Securing your data

Lifehacker has published an overview of some of the many ways you can secure your data. The post was prompted by recently released browser vulnerabilities: first IE, then Firefox. They cover techniques far beyond just browser security, like how to properly wipe your iPhone. They mention disk encryption go-to TrueCrypt along with password management tools like KeePass. They also suggest using temporary credit cards to mitigate the impact of fraud.

[photo: Rija 2.0]

Faster browsing with RAM disks

esperancedv

A coworker approached us today wondering if they could get a performance boost using Samsung’s newly announced 256GB SSD. Most of their work is done in browser, so we said “no”. They’d only see benefit if they were reading/writing large files. Their system has plenty of RAM, and we decided to take a different approach. By creating a filesystem in RAM, you can read and write files much faster than on a typical hard drive. We decided to put the browser’s file cache into RAM. [Read more...]

Chrome and Firefox showing JavaScript improvements

With new betas for both Firefox and Chrome being released, CNET decided to find out how good their JavaScript performance was. Both browsers got a performance boost with Firefox slightly edging out Chrome. You have to turn on TraceMonkey, Firefox’s new Javascript engine in 3.1b1, to get the improvement. We never thought Google was that serious about building a new browser. They just want wanted Firefox to get their act together and suck less. It seems to be working.

[via Lifehacker]

Ubiquity, a browser command line

During the last day the web has been abuzz about Mozilla Labs’ Ubiquity. It’s an addon for Firefox that can help you streamline how you get things done on the web. In the example above, they show constructing an email with a map and reviews using mostly keyboard driven input. The addon is quick to install and we think you’ll find it saving you a lot of time on tasks you’d normally hit the search box for. In the popup, you can do quick Wikipedia lookups, define words, translate, perform calculations, and many other operations. You can email a page to someone by just typing three words. The best part is: anyone can write a command that will expand Ubiquity’s function. Greasemonkey helped fix broken websites and we think Ubiquity will help make interactions between sites much easier. We can’t wait to see what clever uses people come up with.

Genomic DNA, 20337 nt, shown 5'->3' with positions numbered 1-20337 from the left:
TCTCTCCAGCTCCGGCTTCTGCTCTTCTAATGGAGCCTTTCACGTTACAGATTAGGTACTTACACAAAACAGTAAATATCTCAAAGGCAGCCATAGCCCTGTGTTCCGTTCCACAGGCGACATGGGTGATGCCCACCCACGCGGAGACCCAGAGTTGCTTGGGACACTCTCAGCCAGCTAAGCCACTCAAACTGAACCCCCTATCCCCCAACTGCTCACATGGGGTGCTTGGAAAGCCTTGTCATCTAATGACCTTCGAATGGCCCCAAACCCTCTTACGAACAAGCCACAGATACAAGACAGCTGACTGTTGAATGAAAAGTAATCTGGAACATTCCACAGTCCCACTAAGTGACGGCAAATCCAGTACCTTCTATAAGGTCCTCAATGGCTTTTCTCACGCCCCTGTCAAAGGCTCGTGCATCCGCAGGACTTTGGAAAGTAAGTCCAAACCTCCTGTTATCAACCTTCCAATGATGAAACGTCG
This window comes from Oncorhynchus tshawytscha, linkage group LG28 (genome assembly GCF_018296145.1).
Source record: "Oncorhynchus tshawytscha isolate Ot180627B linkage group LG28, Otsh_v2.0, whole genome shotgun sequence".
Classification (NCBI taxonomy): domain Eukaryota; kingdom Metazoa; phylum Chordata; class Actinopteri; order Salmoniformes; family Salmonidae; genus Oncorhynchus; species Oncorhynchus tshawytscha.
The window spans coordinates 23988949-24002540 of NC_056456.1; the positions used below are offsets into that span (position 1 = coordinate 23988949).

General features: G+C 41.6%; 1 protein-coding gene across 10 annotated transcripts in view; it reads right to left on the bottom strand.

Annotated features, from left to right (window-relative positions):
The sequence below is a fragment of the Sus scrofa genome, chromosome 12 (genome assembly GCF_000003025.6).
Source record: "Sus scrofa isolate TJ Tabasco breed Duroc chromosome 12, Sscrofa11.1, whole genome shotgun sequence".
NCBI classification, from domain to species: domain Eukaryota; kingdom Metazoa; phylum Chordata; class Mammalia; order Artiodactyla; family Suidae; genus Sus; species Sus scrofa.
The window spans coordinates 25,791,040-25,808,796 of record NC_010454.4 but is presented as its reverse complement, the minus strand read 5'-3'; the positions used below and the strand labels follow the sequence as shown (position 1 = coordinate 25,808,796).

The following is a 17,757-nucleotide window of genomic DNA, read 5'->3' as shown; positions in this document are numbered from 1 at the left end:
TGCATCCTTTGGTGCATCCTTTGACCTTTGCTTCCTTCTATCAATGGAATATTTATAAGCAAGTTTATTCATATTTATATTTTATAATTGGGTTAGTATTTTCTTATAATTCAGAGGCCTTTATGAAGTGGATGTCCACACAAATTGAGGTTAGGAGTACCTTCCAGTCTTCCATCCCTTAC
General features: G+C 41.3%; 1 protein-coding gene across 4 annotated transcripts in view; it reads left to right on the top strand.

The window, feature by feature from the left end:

IBM sees influx in zero-day exploits


IBM’s X-Force security team has released a mid-year report(PDF) stating that the number of zero-day exploits is growing at an alarming rate. For those of you unfamiliar with the term, a zero-day exploit is a program that is created and implemented within 24 hours of the disclosure of a security flaw. These exploits usually affect users before they even know the vulnerability exists and long before a patch is made available. The researchers also found that many of these exploits were targeted at browser plug-ins, which most users utilize on a daily basis.

[Kris Lamb], X-Force operations manager, is blaming the problem on a lack of a unified process for disclosing vulnerabilities. He also claims that the long-held practice of publishing example code of vulnerabilities should be frowned upon.

[via Liquidmatrix]

Best Firefox 3 extensions


We generally try to limit the number of extensions we install for security, performance, and because we use a lot of different systems. That’s not to say there aren’t a lot of interesting addons out there and Mozilla has recently announced the winners of their Extend Firefox 3 Contest. Lifehacker has a full rundown of each of the winners. Nothing really stands out in our eyes (although we might try Last.fm’s toolbar).

The three extensions we always end up installing are Firebug, Greasemonkey, and Flashblock. What are yours?

Black Hat 2008: What’s next for Firefox security

Mozilla security chief [Window Snyder] made some surprising announcements about Firefox Next, Mozilla’s next major browser overhaul. In her chat at the Black Hat security conference, she introduced three new initiatives that focused on threat modeling, training, and vulnerability metrics. For the threat modeling initiative, she’s hired Matasano Security consultants to review Firefox’s code for weaknesses and recommend mitigation tactics to protect the browser from hacker attacks. This isn’t inherently unusual; what is abnormal is that the information, once the work is done, will be revealed to the public. The training initiative will have IOActive trainers working with Mozilla engineers on secure computer programming practices. At the end, according to [Snyder], online versions of the classes will be released to the public, along with the class materials. The last initiative revolves around security metrics, and is already in progress. Essentially, the project will ideally take the focus off of patch-counting and provide a better assessment of security and vulnerability issues. [Snyder] says “We’re in the early phase, working on incorporating feedback from the rest of the industry.” She also reveals some more Firefox developments, including possibly incorporating NoScript into the core browser and implementing protected mode, but they’re still a long way from becoming standard features.